1. Blog
  • Two Persian fashion queens

    Farah Diba and Behnaz Aram

    We share with you this image of our dear friend Behnaz Aram, the gifted fashion designer who is now chief designer for H&M:s still secret "luxury brand", with former Iranian Emperess Farah Diba last week at the banquet for the Marianne & Sigvard Bernadotte Prize for young artists and creatives, where Behnaz was awarded.

    For Behnaz, whose family fled Iran shortly after she was born, after the Shah of Iran had been overthrown by the ayatollahs, it was a big moment to meet and get to know the Shahs former wife and Emperess, legendary in the fashion world and known as one of the Parisian houses’ foremost clients. We salute!

     
  • Pre-summer cocktail at Nobis Hotel

    On Wednesday 30 May it was toime for our grand ”Pre-summer cocktail” with our dear friends and clients at Nobis Hotel, to celebrate the opening of the hotel‘s new outdoor terrace. BrittonBritton co-hosted the event together with the hotel and our friends at Patriksson Communication.

    As the evening progressed, the mingling spread in to the Gold Bar and the lounge, where the guests were also treated to a live performance. For this occasion, we also produced a abstracty stylized ”summery” slide show which we projected on one the monumental lounge walls.

     
  • The new brittonbritton.com launched with drink in Regeringsgatan

    This our new website has cost us more work hours than you could ever care to imagine.  Its completion after three years of preperations and one year of production called for a celebration. On Thursday 24 May we invited some one hundred plus of our closest friends, clients and collaborators to a modest and highly informal drink in our offices here in Regeringsgatan. Indeed a small step for huminaity but a big night for BrittonBritton…

     
  • Massproductions in Milan

    The staff briefing outside (h)+

    BrittonBritton had the pleasure of attending the opening of Massproductions temporary showroom in Milan this week. Chris Martin and Magnus Elebäck of Massproductions ran into some of the multi talented people behind (h)+ during last years design week and now, twelve months later, the two studios launch their first full scale collaborative venture. The Odd Couples exhibition is also the first project to be both produced and hosted by (h)+ in their wonderful venue just at the top of the Brera Design District. Chris Martin and Sahara Widoff Kleerup came up with the name and concept for the exhibition and I did the signage, catalogue and graphics. The actual idea was pairing a selected product with its source of inspiration. The result is both beautiful and imaginative. In short, the opening was the success that we had hoped for and expected it to be. Many of the artworks, products and views are documented here. The catalogue was photographed by Julia Hetta.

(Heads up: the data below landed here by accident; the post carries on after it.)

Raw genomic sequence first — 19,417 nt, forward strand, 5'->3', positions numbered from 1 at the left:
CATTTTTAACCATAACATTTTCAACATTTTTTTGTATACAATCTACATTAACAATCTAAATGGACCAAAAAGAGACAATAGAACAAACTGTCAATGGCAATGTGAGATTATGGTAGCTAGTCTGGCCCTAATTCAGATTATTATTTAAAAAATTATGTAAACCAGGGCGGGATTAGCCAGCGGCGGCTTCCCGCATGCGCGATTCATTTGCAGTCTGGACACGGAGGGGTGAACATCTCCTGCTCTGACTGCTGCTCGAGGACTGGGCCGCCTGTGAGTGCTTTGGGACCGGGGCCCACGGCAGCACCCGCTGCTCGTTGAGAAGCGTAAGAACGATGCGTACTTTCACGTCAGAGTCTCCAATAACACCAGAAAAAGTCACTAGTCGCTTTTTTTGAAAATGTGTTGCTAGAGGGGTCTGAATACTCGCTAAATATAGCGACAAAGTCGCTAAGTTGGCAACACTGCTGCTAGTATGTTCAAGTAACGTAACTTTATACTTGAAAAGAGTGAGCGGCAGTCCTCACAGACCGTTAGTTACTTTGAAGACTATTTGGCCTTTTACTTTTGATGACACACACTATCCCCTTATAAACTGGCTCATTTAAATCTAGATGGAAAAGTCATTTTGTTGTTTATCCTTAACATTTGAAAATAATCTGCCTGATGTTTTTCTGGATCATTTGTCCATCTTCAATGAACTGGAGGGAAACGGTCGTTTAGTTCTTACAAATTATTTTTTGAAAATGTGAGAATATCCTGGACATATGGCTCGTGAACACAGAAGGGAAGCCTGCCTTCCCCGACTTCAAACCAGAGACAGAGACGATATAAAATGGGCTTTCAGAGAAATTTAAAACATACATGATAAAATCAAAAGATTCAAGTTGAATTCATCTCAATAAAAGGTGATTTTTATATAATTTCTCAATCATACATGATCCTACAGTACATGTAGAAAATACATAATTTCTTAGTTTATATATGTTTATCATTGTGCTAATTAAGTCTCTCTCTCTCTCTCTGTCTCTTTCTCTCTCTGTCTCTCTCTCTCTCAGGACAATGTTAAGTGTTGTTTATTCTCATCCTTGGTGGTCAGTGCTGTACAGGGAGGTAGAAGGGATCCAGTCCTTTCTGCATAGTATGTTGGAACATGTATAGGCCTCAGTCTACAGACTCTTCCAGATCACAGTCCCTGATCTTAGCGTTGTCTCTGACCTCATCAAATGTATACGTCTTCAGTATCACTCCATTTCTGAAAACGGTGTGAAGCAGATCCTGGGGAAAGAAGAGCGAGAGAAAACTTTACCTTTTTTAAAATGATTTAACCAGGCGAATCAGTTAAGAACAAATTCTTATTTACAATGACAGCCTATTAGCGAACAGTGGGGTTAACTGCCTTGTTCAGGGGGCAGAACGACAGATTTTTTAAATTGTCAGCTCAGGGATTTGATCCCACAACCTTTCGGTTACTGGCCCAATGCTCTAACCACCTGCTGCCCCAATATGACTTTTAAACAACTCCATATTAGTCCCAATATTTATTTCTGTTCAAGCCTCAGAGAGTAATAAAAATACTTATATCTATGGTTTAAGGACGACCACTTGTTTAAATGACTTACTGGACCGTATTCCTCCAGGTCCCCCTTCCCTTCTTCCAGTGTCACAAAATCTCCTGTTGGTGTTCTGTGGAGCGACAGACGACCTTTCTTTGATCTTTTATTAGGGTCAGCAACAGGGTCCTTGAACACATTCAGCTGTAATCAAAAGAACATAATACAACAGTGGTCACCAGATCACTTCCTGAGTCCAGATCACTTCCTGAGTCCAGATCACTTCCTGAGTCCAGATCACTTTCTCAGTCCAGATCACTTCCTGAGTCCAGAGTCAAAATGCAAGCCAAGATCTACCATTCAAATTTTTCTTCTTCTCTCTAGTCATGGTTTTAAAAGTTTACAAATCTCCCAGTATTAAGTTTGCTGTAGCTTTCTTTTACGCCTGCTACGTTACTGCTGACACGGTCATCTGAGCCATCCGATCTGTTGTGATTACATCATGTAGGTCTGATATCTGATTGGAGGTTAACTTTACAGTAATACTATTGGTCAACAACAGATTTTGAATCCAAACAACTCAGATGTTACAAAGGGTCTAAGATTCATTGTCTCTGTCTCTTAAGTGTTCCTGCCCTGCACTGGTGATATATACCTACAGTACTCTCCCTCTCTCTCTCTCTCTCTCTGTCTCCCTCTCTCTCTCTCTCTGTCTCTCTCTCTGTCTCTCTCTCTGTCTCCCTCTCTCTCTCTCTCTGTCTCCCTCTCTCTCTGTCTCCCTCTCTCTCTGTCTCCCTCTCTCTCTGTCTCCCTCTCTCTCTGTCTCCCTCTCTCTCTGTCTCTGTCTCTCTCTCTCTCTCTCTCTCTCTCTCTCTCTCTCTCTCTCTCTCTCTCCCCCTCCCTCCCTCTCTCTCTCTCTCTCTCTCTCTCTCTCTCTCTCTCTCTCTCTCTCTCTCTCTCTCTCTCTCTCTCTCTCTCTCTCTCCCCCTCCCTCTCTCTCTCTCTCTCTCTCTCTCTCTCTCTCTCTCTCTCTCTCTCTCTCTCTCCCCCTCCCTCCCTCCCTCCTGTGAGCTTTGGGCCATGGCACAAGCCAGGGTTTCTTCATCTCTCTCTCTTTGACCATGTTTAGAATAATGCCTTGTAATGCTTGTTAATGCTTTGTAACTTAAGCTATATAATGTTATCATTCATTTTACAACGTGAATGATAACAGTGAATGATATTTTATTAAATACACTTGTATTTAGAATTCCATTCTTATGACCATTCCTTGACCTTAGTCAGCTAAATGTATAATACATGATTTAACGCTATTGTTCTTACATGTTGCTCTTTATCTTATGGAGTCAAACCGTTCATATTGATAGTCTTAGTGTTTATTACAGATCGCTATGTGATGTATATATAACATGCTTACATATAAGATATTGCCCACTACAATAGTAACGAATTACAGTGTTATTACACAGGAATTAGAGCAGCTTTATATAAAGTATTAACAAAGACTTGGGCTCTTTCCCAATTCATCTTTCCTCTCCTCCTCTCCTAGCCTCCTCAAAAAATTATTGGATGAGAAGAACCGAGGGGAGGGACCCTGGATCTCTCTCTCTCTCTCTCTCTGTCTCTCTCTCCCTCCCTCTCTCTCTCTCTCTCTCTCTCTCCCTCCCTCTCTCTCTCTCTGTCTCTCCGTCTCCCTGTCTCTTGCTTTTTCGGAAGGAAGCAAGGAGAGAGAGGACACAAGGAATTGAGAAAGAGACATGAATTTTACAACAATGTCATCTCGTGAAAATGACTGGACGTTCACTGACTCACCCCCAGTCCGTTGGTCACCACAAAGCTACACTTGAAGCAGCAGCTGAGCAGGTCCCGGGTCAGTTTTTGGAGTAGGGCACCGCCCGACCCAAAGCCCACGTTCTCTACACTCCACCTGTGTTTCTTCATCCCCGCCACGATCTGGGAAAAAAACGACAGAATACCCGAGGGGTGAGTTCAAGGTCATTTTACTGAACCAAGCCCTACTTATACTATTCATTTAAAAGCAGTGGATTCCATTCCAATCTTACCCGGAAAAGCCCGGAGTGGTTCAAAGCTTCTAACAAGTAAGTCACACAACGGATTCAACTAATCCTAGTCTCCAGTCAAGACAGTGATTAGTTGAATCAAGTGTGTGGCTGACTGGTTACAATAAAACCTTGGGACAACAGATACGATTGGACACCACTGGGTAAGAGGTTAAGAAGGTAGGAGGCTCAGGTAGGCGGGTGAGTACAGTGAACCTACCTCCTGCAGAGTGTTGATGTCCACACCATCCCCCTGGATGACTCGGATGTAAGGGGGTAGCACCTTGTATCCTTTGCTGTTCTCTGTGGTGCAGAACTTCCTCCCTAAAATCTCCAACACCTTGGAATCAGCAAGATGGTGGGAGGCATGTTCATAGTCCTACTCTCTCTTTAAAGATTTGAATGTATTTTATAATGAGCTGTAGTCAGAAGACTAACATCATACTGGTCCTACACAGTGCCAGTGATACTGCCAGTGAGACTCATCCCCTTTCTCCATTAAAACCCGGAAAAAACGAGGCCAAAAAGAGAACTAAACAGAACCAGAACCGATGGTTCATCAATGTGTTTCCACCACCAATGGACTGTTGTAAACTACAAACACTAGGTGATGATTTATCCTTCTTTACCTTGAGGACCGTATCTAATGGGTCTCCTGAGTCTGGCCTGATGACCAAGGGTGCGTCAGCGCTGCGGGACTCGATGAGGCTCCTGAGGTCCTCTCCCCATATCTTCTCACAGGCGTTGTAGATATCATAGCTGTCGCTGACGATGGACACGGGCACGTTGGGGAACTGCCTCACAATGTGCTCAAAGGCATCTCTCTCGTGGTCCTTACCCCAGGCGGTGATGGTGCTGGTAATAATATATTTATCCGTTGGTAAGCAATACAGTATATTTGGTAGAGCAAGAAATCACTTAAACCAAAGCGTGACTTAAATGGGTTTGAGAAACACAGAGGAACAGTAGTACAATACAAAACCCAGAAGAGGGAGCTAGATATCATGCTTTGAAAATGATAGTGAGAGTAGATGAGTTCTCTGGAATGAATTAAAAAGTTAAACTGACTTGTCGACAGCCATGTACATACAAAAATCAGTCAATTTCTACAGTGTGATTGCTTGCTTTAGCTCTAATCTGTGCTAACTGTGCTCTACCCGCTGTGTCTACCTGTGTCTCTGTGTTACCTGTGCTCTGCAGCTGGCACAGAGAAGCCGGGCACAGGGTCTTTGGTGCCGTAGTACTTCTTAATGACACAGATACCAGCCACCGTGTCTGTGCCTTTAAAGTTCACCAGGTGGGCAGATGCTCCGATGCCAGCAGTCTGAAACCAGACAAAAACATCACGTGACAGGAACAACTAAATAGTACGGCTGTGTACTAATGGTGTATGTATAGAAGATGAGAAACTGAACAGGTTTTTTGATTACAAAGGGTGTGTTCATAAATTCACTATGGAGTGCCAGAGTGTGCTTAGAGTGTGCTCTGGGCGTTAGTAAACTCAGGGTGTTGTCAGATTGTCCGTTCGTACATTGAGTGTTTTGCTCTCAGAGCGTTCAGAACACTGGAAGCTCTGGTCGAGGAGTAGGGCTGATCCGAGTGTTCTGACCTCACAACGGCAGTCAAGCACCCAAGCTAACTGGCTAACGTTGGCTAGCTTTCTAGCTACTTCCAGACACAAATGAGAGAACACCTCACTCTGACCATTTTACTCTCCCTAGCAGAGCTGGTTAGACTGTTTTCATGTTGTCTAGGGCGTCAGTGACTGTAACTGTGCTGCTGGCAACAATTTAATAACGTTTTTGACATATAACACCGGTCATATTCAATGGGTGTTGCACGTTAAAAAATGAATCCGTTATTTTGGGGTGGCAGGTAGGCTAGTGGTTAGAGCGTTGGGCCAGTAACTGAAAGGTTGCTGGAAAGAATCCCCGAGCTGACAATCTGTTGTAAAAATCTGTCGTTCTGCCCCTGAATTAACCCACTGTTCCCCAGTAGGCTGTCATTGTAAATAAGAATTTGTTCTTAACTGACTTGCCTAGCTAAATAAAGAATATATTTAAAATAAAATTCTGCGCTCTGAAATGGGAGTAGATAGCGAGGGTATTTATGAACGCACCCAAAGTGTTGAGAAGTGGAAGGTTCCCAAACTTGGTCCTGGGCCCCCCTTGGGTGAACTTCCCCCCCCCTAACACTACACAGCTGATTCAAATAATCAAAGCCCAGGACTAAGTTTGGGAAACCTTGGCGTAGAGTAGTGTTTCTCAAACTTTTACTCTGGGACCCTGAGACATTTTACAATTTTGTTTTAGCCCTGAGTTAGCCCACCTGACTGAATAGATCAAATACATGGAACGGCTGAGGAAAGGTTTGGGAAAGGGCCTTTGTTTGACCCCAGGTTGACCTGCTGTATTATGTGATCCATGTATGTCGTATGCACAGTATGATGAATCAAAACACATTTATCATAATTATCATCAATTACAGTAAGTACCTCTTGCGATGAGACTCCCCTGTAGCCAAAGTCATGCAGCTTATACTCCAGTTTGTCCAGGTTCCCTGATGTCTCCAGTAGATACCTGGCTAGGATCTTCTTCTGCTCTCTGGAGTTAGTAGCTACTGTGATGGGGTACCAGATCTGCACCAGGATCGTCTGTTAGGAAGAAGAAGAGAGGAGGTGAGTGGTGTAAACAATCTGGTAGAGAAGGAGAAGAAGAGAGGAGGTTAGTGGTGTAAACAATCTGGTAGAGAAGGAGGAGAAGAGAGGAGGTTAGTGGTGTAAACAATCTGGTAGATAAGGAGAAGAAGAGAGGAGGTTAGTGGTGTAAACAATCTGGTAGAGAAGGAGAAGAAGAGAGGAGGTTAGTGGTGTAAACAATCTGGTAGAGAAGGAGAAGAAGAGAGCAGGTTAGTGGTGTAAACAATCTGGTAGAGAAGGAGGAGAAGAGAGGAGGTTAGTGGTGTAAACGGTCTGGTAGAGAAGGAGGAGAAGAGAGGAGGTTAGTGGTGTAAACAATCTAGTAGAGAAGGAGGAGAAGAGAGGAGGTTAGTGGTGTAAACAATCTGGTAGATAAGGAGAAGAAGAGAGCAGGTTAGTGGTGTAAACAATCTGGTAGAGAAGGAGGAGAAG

See the photos from the exhibition and much more in our portfolio

    Read more about Massproductions on massproductions-online.com

     
  • Mikael Jansson celebrates spring...

    Mikal Jansson Primavera

    Monday night will see the opening at Stockholm's classic Sturehof restaurant of the exhibition Primavera, named by Yours Truly, a series of powerful images, to phrase it moderately, by the one and only Mikael Jansson, my dear old friend and Big Brother in that big bad world of fashion – Sweden's greatest fashion photographer ever, in a league of his own, and indeed one of the world's greatest, with a list of clients that includes American, French and Japanese Vogue, Interview, Calvin Klein, Dior, Chloé, Donna Karan, Tod's, and so many more. 

    Since we discontinued the publishing of our own magazine Stockholm New back in 2002, Mikael hasn't produced a fashion story of this magnitude here in his homeland, but when Stefano Catenacci, the maitre d' at the legendary The Opera Celler grand eatery, asked him to contribute his own vision of spring for the restaurant's upcoming cookbook, which will feature His Majesty King Carl XVI Gustaf himself, Mikael accepted, flew in his team from Paris and New York, including Polish star model Anna Jagodzinska, and staged this horrorshow visual drama, inspired by Peter Greenaway's "The Cook, the Thief, His Wife and Her Lover", of course with the raw, blood-dripping lamb meat as the spring part of it all, the son of a buther as Mikael is...

    Phrasing it mildly once again, the images weren't quite what The Opera Celler or the publishing house Bonniers had expected. That they wouldn't want to touch them even with a ten foot pole, as the American says, was something that Mikael should have been able to figure out with the less noble parts of his body. It's so much just like him to execute his idea all the way out all the same, cost what it will, without worrying all too much about the consequences. I can see the expressions on the faces of ladies at the publishing house when they first laid eyes on these pictures. The Royal Court most likely never got to see them, which was probably just as well for several reasons...

    My even older friend Pelle Sturén, patron at Sturehof, has been asking Mikael to exhibit something at his restaurant for many years. As he usually does, Mikael has answered that he would very much like to, the day he has something suitable for the venue. When the Opera Celler and Bonniers very definitely turned the story down, the awaited phone call finally came, when Mikael said that now he did indeed have something "suitable". Pelle and Sturehof flex some gusto when they now go ahead with showing these images originally produced for their competitor. The exhibition has been deemed so controversial that the restaurant has fashioned a curtain seperating the dining room where the images are exhibited from the rest of the large brasserie.